Wear Mechanisms at High Temperatures. Part 1: Wear Mechanisms of Different Fe-Based Alloys at Elevated Temperatures

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Abstract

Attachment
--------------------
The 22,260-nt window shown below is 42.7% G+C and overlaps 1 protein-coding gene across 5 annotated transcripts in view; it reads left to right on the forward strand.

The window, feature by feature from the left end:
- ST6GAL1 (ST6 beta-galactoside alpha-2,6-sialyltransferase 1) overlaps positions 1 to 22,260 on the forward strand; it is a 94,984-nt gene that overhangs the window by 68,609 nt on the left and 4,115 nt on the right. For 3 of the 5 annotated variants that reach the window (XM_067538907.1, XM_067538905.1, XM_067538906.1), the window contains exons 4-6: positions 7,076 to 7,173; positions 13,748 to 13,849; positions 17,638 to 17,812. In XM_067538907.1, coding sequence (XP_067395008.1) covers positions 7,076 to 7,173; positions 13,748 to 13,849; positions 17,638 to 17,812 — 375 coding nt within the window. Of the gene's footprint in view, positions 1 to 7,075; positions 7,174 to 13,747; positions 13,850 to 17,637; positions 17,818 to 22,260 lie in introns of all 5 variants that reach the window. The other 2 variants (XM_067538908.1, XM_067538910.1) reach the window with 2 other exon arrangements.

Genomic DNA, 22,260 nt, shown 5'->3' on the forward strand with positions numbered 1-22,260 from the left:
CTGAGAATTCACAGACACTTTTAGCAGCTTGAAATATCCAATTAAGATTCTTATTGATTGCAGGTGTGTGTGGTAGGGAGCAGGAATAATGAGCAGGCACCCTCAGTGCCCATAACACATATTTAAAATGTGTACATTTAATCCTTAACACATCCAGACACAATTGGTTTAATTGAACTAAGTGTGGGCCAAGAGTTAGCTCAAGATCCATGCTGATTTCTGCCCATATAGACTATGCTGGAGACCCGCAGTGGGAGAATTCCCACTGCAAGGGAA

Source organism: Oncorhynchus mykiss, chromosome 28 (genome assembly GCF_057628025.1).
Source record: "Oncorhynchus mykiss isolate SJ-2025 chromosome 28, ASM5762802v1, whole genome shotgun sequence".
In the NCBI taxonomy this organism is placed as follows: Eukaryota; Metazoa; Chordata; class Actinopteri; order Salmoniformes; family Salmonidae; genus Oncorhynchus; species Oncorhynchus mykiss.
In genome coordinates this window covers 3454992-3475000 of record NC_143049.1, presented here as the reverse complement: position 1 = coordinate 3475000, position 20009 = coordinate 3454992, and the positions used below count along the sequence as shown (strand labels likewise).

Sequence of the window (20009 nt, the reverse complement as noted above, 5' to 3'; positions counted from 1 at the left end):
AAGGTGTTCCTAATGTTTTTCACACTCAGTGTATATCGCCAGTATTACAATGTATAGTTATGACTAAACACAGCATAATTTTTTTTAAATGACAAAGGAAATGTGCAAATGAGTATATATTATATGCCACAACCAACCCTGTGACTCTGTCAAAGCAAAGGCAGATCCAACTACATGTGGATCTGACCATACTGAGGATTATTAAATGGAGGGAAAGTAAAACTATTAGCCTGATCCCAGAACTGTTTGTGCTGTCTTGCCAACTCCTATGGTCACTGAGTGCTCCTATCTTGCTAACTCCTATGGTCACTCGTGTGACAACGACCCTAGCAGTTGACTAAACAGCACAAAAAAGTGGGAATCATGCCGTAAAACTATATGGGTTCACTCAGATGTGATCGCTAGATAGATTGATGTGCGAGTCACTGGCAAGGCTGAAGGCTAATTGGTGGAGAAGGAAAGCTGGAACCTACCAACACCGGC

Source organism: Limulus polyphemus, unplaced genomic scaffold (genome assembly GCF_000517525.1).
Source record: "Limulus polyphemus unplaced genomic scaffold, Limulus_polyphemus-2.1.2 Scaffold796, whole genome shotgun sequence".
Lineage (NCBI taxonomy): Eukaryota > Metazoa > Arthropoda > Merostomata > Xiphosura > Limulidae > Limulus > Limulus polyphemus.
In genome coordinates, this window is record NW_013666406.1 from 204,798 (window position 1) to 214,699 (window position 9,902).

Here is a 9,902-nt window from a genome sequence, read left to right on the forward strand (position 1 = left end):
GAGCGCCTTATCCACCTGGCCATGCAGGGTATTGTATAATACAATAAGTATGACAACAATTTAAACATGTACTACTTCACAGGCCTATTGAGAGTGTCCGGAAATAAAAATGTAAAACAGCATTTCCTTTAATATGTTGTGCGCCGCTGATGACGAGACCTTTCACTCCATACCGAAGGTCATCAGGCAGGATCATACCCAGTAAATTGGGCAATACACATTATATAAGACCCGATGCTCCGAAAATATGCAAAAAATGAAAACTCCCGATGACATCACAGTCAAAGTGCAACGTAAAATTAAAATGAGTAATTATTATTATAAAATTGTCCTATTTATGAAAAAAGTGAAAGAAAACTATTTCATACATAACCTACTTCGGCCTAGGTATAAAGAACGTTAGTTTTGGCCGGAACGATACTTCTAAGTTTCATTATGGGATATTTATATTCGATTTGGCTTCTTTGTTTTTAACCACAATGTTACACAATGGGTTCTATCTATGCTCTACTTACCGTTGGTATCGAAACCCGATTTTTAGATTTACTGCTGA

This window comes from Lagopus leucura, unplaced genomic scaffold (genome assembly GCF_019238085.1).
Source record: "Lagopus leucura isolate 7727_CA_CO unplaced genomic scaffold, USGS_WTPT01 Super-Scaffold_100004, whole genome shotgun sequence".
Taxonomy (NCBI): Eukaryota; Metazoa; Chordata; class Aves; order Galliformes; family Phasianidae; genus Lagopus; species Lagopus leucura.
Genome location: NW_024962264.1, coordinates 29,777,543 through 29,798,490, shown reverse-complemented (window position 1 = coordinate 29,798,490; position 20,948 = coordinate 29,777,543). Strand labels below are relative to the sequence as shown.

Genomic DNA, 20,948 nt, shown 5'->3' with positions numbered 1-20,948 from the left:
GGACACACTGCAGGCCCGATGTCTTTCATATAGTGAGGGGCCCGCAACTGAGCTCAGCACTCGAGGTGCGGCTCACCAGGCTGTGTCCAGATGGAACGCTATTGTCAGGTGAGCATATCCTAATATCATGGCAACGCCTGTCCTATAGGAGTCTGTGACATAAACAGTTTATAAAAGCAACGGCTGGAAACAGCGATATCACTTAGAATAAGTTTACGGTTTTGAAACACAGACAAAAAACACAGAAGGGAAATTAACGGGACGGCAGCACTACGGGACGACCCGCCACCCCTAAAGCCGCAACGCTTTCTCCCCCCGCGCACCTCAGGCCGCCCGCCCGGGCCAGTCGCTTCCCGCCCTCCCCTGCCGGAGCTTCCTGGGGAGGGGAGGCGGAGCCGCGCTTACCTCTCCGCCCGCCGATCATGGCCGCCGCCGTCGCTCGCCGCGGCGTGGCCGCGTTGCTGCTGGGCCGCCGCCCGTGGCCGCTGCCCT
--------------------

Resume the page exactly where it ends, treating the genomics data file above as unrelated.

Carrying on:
To extend the lifetime of the sinter grate used to crush the sinter cake into smaller pieces for steel fabrication, a study was undertaken to investigate which wear processes are primarily responsible for limiting the lifetime of the sinter grate. Several wear processes could be identified. The sinter temperature which is up to 800 °C causes temperature-induced material ageing and oxidation. The falling of the sinter cake onto the sinter grate causes high impacts, erosion and abrasive wear. There is enormous economic pressure, which makes the most cost-efficient solution the most attractive one, not the technically “best” coating material; thus, Fe–Cr–C hardfacing alloys are mostly used. In view of the above, four different alloys which are promising for this application were studied with regard to their wear resistance. Each wear mechanism was investigated in a special test tribometer. Fatigue wear caused by multiple impacts and abrasion was tested in the high-temperature continuous impact abrasion test. Materials behaviour in heavy single impacts was evaluated in the single impact test. Characterisation of microstructure and wear behaviour was performed by optical microscopy and scanning electron microscopy. The results obtained with the help of the different measurement techniques were linked and set into comparison to calculate the volumetric wear of the specimen. Aim of this work was to investigate the influence of the material parameters such as macrohardness, hard phase content, microstructure coarseness on the wear resistance in impact loading and abrasive applications at high temperatures. Results also indicate that the matrix ability to bind carbides at high temperature as well as the matrix hardness at high temperatures strongly influence the wear resistance in the different tests. Those material parameters get correlated to the wear rates in different material demands. The test results indicate that at higher temperatures material fatigue becomes a major wear-determining factor which makes the matrix hardness and the matrix ability to bind carbides at high temperatures very important. Especially, in abrasive wear, a certain content of hard phases is also necessary to keep the wear to a lower level. It could also be shown that in impact loading applications, a coarse microstructure is a disadvantage.

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